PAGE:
Mission accomplished. We exceeded our goal of 1250 patients, actually seeing 1300 people. Ray Dennis shared that they made over 1000 prescriptions for glasses, far more than on any other clinic mission he has joined. The high amount of astigmatism that the doctors saw is unusual, particularly because many of the children have the condition. Dr. Wendy Nelson-Evans, who is on her first mission clinic, explained that it is not an illness, but is the shape of the eye-like a football instead of round—and it is important that children are screened and corrective lenses used, ideally before they are age 6. If they do not receive and wear the corrective lenses in time, they will not be able to benefit from lenses later. This knowledge confirmed the importance of the work the medical team of the AFWP NATIVE EYES free clinic performed.
A special thanks to Dr. Lionel Bordeaux, President of Sinte Gleska University. He was present at all events and ceremonies. He visited every day, shaking hands with every person in the Multipurpose Building—SGU staff, patients, clinic staff, and volunteers. His presence signaled to all that he fully supported Wendy Black-Nasta, Artists for World Peace, and the Native Eyes clinic. At the closing ceremony, he presented to Wendy a handmade red ribbon shawl, an “honor shawl” handmade specifically for Wendy. He also presented drumsticks to people he designated as leaders: Wendy, Dr. Tom Bates, our elder, and Amelia Lord, our chef, and Ray Dennis, in honor of their work and spirit. On our way out of town to our motel, we saw an SGU scrolling banner, thanking Wendy and the NATIVE EYES clinic.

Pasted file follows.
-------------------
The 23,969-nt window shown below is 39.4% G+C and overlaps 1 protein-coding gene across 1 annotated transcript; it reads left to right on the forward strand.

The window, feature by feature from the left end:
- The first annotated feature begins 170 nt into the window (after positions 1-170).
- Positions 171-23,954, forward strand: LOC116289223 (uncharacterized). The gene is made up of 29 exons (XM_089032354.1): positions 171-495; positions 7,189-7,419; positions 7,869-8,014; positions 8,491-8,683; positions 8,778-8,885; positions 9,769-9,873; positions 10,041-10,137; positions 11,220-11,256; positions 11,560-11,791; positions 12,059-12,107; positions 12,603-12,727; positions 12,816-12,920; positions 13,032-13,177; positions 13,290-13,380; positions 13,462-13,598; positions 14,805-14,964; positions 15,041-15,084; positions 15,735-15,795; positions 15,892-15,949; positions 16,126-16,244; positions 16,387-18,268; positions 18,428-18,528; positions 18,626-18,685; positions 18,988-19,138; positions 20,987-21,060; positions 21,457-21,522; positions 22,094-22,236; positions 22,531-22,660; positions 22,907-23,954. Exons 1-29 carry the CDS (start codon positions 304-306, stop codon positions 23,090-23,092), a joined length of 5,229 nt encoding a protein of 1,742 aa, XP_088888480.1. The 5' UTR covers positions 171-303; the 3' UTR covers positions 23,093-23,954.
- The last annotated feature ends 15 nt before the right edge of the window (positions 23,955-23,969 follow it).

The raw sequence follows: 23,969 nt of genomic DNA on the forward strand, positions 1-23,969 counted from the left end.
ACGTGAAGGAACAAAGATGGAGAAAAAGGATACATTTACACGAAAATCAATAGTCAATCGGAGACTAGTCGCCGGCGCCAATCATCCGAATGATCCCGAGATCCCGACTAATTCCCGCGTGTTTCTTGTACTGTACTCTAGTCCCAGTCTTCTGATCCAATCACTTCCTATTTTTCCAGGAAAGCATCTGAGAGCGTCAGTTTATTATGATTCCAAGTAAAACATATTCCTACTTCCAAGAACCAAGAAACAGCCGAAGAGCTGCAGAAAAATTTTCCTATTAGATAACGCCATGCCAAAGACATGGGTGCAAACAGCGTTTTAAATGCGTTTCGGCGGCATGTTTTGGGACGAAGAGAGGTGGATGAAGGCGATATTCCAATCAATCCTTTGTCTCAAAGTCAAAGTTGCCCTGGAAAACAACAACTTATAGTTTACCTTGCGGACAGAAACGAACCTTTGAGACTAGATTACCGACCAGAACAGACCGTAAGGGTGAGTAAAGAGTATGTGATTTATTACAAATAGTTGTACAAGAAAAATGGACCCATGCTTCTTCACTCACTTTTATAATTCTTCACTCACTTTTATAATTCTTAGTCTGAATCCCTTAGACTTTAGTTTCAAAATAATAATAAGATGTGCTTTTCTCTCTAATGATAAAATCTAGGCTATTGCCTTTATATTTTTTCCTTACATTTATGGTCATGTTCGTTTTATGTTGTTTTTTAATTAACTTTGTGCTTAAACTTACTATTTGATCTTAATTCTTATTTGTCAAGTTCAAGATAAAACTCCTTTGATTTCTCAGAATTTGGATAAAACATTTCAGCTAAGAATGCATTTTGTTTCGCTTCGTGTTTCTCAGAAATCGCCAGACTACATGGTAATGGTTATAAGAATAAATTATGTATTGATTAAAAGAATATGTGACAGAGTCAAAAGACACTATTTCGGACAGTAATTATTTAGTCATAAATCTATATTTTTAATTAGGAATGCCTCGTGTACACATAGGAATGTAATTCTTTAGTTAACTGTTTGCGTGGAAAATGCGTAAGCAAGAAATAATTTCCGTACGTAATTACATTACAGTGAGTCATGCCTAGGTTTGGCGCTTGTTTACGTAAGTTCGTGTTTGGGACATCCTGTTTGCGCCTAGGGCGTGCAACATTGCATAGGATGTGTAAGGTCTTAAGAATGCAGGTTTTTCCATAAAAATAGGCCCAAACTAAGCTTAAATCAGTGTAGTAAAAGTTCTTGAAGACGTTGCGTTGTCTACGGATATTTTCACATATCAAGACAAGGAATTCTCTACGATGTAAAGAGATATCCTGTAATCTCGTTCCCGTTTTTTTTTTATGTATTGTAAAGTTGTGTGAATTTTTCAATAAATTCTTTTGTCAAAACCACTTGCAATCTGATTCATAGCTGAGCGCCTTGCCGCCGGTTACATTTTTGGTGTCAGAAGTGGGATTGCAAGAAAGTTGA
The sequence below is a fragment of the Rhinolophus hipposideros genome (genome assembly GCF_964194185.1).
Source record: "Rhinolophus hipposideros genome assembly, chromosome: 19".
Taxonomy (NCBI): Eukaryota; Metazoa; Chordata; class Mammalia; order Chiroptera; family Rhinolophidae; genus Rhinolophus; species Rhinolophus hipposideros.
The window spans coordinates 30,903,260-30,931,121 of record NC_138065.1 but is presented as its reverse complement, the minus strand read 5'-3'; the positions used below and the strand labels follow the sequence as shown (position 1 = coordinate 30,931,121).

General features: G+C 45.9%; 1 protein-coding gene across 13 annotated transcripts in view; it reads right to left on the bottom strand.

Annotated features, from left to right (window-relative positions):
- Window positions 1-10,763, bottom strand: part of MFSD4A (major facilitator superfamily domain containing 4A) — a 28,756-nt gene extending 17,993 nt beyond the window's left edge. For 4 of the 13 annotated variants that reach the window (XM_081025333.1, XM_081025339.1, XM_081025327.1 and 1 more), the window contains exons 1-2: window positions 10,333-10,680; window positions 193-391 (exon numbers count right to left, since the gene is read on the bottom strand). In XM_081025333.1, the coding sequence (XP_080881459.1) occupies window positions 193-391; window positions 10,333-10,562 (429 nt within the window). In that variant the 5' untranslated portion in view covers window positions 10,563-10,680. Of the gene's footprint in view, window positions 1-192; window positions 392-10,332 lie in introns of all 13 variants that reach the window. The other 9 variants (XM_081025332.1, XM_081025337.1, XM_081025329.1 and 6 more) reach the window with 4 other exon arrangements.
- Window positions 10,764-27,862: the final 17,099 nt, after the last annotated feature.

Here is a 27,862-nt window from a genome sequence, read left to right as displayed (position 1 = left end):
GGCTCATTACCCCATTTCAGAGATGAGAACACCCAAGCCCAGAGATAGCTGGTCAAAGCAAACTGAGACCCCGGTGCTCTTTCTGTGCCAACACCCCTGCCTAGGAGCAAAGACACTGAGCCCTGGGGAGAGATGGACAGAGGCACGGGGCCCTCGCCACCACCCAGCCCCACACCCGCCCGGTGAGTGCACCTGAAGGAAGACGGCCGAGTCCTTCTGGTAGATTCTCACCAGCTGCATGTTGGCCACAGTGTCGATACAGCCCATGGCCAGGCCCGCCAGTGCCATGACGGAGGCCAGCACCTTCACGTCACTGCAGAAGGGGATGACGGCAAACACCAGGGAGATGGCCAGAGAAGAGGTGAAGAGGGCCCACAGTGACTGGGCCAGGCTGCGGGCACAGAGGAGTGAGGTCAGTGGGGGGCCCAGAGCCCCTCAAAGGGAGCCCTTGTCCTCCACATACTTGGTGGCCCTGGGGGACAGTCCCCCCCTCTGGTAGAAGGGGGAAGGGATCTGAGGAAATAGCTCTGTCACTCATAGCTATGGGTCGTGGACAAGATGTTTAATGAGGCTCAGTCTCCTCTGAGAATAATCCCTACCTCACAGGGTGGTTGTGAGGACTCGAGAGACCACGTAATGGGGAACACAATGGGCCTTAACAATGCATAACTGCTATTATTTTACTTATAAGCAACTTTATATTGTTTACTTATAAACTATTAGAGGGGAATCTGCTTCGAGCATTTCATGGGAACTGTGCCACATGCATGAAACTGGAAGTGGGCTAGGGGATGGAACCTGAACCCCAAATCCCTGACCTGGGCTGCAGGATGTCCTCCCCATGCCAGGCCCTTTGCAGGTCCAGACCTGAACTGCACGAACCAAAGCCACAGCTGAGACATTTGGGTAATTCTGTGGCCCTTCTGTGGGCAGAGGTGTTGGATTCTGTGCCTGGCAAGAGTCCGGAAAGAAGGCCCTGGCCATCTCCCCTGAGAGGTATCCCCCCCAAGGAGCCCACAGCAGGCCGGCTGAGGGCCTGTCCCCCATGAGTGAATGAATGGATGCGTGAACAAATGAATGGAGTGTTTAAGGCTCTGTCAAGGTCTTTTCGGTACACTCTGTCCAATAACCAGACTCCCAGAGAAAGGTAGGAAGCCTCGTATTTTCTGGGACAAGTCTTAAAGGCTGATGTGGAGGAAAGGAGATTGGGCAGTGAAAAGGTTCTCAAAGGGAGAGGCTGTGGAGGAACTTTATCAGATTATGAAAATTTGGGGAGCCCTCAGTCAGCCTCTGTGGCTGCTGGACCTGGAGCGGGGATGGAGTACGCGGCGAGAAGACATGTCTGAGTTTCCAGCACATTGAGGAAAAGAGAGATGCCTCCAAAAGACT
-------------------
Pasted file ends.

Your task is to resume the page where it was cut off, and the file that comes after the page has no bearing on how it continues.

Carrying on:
President Lionel Bordeaux, Wilma Bear Shield Robertson, Deborah Bordeaux, Roger Ellert Jr. , Maxine Bordeaux, Terry Grey, Cheryl Medearis, Gina,the faculty, students, staff and administrators of Sinte Gleska University helped smooth the organization and logistics of the entire week. I know some provided gas money to families to be able to come for their eye exams. Our work could not have happened without them.
I would like to recognize the devotion of the doctors, technicians, documentary team, and lifestyle coaches, and all volunteers who made this clinic possible. Those who are freelance and self-employed sacrificed days of potential income. Moreover, all of the volunteers from Artists for World Peace, A Promise to Peru, Middlesex Community College, and Vision Health International paid for their airfare, lodging, rental cars and food that Amelia cooked for us as well as dinners that we ate after work.
No slackers came on this trip. An eye clinic complete with reception area, registration, acuity, eye pressure, ophthalmology room and optical centers mushroomed up in less than three hours. A complete professional kitchen was stocked and organized in the same amount of time, with donations from the AFWP Council of Elders back in Connecticut. It is truly remarkable how all the different groups of people, many of whom did not know each other before arriving at Rosebud Reservation, clicked together to create a professional eye clinic facility.
After we welcomed the last patients of the clinic, we closed this week with the giveaway, a traditional gift giving. Robin Wall Kimmerer (2013) shares a profound definition of wealth for tribal nations: “Generosity is simultaneously a moral and material imperative, especially among people who live close to the land and know its waves of plenty and scarcity. Where the well-being of one is linked to the well-being of all. Wealth among traditional people is measured by having enough to give away. Hoarding the gift, we become constipated with wealth, bloated with possessions, too heavy to join the dance” (p 381). As we learned during a dance demonstration program, dancing is an essential part of life for enjoyment and removing stress. If you would like to continue to dance, please donate to Artists for World Peace so that we can continue to provide much needed services to Rosebud Reservation, We thank all of our supporters for the help that made it possible for us to offer free eye care to the people of the Rosebud Reservation, and hope that support continues so that we can grow the sustainable programs that we envision in the future for Rosebud.
The reveal of the day is a thank you to Sock Guys for contributing over a thousand pairs of socks to the Rosebud Community.